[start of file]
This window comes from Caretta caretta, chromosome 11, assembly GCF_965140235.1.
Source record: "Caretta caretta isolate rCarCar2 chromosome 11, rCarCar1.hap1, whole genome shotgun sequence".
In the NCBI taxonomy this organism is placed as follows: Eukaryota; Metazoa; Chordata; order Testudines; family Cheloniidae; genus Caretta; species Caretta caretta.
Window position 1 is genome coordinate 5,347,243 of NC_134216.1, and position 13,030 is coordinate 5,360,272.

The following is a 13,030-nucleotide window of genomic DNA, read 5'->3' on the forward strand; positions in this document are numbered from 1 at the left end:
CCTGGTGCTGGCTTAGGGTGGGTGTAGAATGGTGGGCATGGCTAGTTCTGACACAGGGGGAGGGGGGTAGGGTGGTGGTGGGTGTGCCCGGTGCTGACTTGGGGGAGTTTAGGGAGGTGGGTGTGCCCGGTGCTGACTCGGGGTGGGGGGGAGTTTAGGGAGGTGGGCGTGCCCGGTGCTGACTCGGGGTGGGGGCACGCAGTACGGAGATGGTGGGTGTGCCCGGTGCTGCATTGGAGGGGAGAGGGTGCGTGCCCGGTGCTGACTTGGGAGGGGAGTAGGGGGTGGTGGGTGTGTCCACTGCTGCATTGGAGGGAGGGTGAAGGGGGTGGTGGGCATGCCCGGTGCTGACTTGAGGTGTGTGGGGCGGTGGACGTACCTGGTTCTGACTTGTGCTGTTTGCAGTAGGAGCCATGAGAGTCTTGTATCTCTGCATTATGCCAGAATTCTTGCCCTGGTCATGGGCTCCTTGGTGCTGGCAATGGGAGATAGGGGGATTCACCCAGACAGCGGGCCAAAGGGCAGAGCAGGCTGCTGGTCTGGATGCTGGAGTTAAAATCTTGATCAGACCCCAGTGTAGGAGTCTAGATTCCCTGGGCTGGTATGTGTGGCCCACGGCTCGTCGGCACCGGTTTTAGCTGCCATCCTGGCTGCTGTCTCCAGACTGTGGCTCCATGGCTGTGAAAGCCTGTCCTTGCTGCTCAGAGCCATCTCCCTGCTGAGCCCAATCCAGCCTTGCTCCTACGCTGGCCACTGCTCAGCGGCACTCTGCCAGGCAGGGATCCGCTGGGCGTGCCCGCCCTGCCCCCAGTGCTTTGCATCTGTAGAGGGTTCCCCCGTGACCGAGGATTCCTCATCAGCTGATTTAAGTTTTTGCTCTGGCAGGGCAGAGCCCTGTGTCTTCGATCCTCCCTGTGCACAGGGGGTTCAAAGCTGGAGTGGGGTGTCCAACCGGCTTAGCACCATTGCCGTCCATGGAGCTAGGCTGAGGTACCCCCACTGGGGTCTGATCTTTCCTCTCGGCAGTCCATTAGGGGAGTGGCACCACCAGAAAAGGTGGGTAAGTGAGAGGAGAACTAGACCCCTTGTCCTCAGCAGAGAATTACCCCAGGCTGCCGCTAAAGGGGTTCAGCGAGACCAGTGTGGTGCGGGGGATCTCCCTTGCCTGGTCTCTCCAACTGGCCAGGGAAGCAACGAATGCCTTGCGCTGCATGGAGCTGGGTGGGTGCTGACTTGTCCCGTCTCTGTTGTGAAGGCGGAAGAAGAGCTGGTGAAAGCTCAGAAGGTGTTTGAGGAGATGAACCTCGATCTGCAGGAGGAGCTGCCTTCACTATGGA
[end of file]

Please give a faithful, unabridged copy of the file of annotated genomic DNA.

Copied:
This window comes from Caretta caretta, chromosome 11, assembly GCF_965140235.1.
Source record: "Caretta caretta isolate rCarCar2 chromosome 11, rCarCar1.hap1, whole genome shotgun sequence".
In the NCBI taxonomy this organism is placed as follows: Eukaryota; Metazoa; Chordata; order Testudines; family Cheloniidae; genus Caretta; species Caretta caretta.
Window position 1 is genome coordinate 5,347,243 of NC_134216.1, and position 13,030 is coordinate 5,360,272.

The following is a 13,030-nucleotide window of genomic DNA, read 5'->3' on the forward strand; positions in this document are numbered from 1 at the left end:
CCTGGTGCTGGCTTAGGGTGGGTGTAGAATGGTGGGCATGGCTAGTTCTGACACAGGGGGAGGGGGGTAGGGTGGTGGTGGGTGTGCCCGGTGCTGACTTGGGGGAGTTTAGGGAGGTGGGTGTGCCCGGTGCTGACTCGGGGTGGGGGGGAGTTTAGGGAGGTGGGCGTGCCCGGTGCTGACTCGGGGTGGGGGCACGCAGTACGGAGATGGTGGGTGTGCCCGGTGCTGCATTGGAGGGGAGAGGGTGCGTGCCCGGTGCTGACTTGGGAGGGGAGTAGGGGGTGGTGGGTGTGTCCACTGCTGCATTGGAGGGAGGGTGAAGGGGGTGGTGGGCATGCCCGGTGCTGACTTGAGGTGTGTGGGGCGGTGGACGTACCTGGTTCTGACTTGTGCTGTTTGCAGTAGGAGCCATGAGAGTCTTGTATCTCTGCATTATGCCAGAATTCTTGCCCTGGTCATGGGCTCCTTGGTGCTGGCAATGGGAGATAGGGGGATTCACCCAGACAGCGGGCCAAAGGGCAGAGCAGGCTGCTGGTCTGGATGCTGGAGTTAAAATCTTGATCAGACCCCAGTGTAGGAGTCTAGATTCCCTGGGCTGGTATGTGTGGCCCACGGCTCGTCGGCACCGGTTTTAGCTGCCATCCTGGCTGCTGTCTCCAGACTGTGGCTCCATGGCTGTGAAAGCCTGTCCTTGCTGCTCAGAGCCATCTCCCTGCTGAGCCCAATCCAGCCTTGCTCCTACGCTGGCCACTGCTCAGCGGCACTCTGCCAGGCAGGGATCCGCTGGGCGTGCCCGCCCTGCCCCCAGTGCTTTGCATCTGTAGAGGGTTCCCCCGTGACCGAGGATTCCTCATCAGCTGATTTAAGTTTTTGCTCTGGCAGGGCAGAGCCCTGTGTCTTCGATCCTCCCTGTGCACAGGGGGTTCAAAGCTGGAGTGGGGTGTCCAACCGGCTTAGCACCATTGCCGTCCATGGAGCTAGGCTGAGGTACCCCCACTGGGGTCTGATCTTTCCTCTCGGCAGTCCATTAGGGGAGTGGCACCACCAGAAAAGGTGGGTAAGTGAGAGGAGAACTAGACCCCTTGTCCTCAGCAGAGAATTACCCCAGGCTGCCGCTAAAGGGGTTCAGCGAGACCAGTGTGGTGCGGGGGATCTCCCTTGCCTGGTCTCTCCAACTGGCCAGGGAAGCAACGAATGCCTTGCGCTGCATGGAGCTGGGTGGGTGCTGACTTGTCCCGTCTCTGTTGTGAAGGCGGAAGAAGAGCTGGTGAAAGCTCAGAAGGTGTTTGAGGAGATGAACCTCGATCTGCAGGAGGAGCTGCCTTCACTATGGA